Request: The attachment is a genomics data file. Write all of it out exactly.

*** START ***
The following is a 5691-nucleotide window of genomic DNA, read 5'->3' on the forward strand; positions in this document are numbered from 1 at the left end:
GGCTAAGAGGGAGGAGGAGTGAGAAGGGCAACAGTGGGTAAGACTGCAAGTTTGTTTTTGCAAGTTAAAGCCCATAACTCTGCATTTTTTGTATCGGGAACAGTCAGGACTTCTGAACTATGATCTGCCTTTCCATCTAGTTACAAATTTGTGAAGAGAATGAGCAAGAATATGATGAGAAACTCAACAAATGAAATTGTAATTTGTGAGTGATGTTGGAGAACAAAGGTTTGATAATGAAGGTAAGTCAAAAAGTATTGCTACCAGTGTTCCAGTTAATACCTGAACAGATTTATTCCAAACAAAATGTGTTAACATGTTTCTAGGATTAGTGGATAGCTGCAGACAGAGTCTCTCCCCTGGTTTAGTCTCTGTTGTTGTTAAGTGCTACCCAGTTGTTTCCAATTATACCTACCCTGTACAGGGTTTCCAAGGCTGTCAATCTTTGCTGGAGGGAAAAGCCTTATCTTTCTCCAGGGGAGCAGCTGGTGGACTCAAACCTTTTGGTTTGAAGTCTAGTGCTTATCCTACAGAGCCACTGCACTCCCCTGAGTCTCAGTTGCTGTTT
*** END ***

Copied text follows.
The following is a 5691-nucleotide window of genomic DNA, read 5'->3' on the forward strand; positions in this document are numbered from 1 at the left end:
GGCTAAGAGGGAGGAGGAGTGAGAAGGGCAACAGTGGGTAAGACTGCAAGTTTGTTTTTGCAAGTTAAAGCCCATAACTCTGCATTTTTTGTATCGGGAACAGTCAGGACTTCTGAACTATGATCTGCCTTTCCATCTAGTTACAAATTTGTGAAGAGAATGAGCAAGAATATGATGAGAAACTCAACAAATGAAATTGTAATTTGTGAGTGATGTTGGAGAACAAAGGTTTGATAATGAAGGTAAGTCAAAAAGTATTGCTACCAGTGTTCCAGTTAATACCTGAACAGATTTATTCCAAACAAAATGTGTTAACATGTTTCTAGGATTAGTGGATAGCTGCAGACAGAGTCTCTCCCCTGGTTTAGTCTCTGTTGTTGTTAAGTGCTACCCAGTTGTTTCCAATTATACCTACCCTGTACAGGGTTTCCAAGGCTGTCAATCTTTGCTGGAGGGAAAAGCCTTATCTTTCTCCAGGGGAGCAGCTGGTGGACTCAAACCTTTTGGTTTGAAGTCTAGTGCTTATCCTACAGAGCCACTGCACTCCCCTGAGTCTCAGTTGCTGTTT